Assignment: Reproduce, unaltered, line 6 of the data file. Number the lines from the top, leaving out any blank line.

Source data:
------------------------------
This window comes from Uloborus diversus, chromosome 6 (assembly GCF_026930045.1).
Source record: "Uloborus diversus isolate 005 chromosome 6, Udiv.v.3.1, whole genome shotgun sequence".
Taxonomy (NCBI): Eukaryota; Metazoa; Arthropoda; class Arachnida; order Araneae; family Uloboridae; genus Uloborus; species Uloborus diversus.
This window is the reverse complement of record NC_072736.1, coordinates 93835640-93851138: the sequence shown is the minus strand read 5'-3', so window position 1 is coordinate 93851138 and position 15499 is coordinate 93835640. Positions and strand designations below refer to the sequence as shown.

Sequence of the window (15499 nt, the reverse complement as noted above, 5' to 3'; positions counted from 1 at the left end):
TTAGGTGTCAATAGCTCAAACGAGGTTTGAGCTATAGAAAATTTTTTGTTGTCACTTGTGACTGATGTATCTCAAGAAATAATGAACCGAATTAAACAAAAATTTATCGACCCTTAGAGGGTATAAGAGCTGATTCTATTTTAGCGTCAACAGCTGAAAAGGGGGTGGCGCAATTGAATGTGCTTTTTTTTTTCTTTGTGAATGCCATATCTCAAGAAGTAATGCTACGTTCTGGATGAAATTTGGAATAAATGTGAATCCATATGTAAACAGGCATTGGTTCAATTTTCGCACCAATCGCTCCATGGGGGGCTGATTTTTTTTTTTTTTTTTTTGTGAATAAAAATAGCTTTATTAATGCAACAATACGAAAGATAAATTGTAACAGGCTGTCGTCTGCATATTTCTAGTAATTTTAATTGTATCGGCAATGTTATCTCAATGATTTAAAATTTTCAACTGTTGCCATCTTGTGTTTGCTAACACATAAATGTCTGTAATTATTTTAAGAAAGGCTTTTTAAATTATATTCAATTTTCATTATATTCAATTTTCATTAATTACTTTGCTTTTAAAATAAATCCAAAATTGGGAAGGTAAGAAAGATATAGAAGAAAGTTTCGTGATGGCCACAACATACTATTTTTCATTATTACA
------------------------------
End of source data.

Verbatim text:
TTAGGTGTCAATAGCTCAAACGAGGTTTGAGCTATAGAAAATTTTTTGTTGTCACTTGTGACTGATGTATCTCAAGAAATAATGAACCGAATTAAACAAAAATTTATCGACCCTTAGAGGGTATAAGAGCTGATTCTATTTTAGCGTCAACAGCTGAAAAGGGGGTGGCGCAATTGAATGTGCTTTTTTTTTTCTTTGTGAATGCCATATCTCAAGAAGTAATGCTACGTTCTGGATGAAATTTGGAATAAATGTGAATCCATATGTAAACAGGCATTGGTTCAATTTTCGCACCAATCGCTCCATGGGGGGCTGATTTTTTTTTTTTTTTTTTTGTGAATAAAAATAGCTTTATTAATGCAACAATACGAAAGATAAATTGTAACAGGCTGTCGTCTGCATATTTCTAGTAATTTTAATTGTATCGGCAATGTTATCTCAATGATTTAAAATTTTCAACTGTTGCCATCTTGTGTTTGCTAACACATAAATGTCTGTAATTATTTTAAGAAAGGCTTTTTAAATTATATTCAATTTTCATTATATTCAATTTTCATTAATTACTTTGCTTTTAAAATAAATCCAAAATTGGGAAGGTAAGAAAGATATAGAAGAAAGTTTCGTGATGGCCACAACATACTATTTTTCATTATTACA